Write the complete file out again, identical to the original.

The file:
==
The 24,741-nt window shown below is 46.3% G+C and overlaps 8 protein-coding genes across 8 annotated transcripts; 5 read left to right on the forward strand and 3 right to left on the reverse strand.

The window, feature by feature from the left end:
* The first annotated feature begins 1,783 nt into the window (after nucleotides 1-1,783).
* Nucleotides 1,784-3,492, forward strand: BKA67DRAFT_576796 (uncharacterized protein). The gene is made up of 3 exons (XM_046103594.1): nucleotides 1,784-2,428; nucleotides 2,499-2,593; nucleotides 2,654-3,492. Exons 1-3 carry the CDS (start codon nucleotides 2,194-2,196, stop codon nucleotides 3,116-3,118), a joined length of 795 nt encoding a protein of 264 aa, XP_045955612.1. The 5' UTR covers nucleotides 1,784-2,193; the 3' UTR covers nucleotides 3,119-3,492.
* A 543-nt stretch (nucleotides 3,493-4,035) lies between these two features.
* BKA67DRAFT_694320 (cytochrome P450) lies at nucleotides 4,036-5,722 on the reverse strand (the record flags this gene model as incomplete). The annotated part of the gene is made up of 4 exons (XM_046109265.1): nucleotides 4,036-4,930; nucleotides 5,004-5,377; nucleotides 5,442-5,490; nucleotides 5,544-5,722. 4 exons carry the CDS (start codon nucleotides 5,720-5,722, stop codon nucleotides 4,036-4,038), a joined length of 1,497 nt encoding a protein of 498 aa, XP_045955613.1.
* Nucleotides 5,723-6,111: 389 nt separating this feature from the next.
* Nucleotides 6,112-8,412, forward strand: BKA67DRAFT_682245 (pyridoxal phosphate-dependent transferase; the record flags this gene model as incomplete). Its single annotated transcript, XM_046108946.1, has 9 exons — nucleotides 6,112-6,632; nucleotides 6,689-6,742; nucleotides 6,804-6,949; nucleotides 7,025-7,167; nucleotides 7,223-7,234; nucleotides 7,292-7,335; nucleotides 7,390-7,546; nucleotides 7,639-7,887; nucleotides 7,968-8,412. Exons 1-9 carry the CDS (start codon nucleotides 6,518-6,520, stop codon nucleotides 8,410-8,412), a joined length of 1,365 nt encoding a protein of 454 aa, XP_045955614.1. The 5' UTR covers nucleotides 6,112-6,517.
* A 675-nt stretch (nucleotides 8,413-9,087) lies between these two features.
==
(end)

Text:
The 24,741-nt window shown below is 46.3% G+C and overlaps 8 protein-coding genes across 8 annotated transcripts; 5 read left to right on the forward strand and 3 right to left on the reverse strand.

The window, feature by feature from the left end:
* The first annotated feature begins 1,783 nt into the window (after nucleotides 1-1,783).
* Nucleotides 1,784-3,492, forward strand: BKA67DRAFT_576796 (uncharacterized protein). The gene is made up of 3 exons (XM_046103594.1): nucleotides 1,784-2,428; nucleotides 2,499-2,593; nucleotides 2,654-3,492. Exons 1-3 carry the CDS (start codon nucleotides 2,194-2,196, stop codon nucleotides 3,116-3,118), a joined length of 795 nt encoding a protein of 264 aa, XP_045955612.1. The 5' UTR covers nucleotides 1,784-2,193; the 3' UTR covers nucleotides 3,119-3,492.
* A 543-nt stretch (nucleotides 3,493-4,035) lies between these two features.
* BKA67DRAFT_694320 (cytochrome P450) lies at nucleotides 4,036-5,722 on the reverse strand (the record flags this gene model as incomplete). The annotated part of the gene is made up of 4 exons (XM_046109265.1): nucleotides 4,036-4,930; nucleotides 5,004-5,377; nucleotides 5,442-5,490; nucleotides 5,544-5,722. 4 exons carry the CDS (start codon nucleotides 5,720-5,722, stop codon nucleotides 4,036-4,038), a joined length of 1,497 nt encoding a protein of 498 aa, XP_045955613.1.
* Nucleotides 5,723-6,111: 389 nt separating this feature from the next.
* Nucleotides 6,112-8,412, forward strand: BKA67DRAFT_682245 (pyridoxal phosphate-dependent transferase; the record flags this gene model as incomplete). Its single annotated transcript, XM_046108946.1, has 9 exons — nucleotides 6,112-6,632; nucleotides 6,689-6,742; nucleotides 6,804-6,949; nucleotides 7,025-7,167; nucleotides 7,223-7,234; nucleotides 7,292-7,335; nucleotides 7,390-7,546; nucleotides 7,639-7,887; nucleotides 7,968-8,412. Exons 1-9 carry the CDS (start codon nucleotides 6,518-6,520, stop codon nucleotides 8,410-8,412), a joined length of 1,365 nt encoding a protein of 454 aa, XP_045955614.1. The 5' UTR covers nucleotides 6,112-6,517.
* A 675-nt stretch (nucleotides 8,413-9,087) lies between these two features.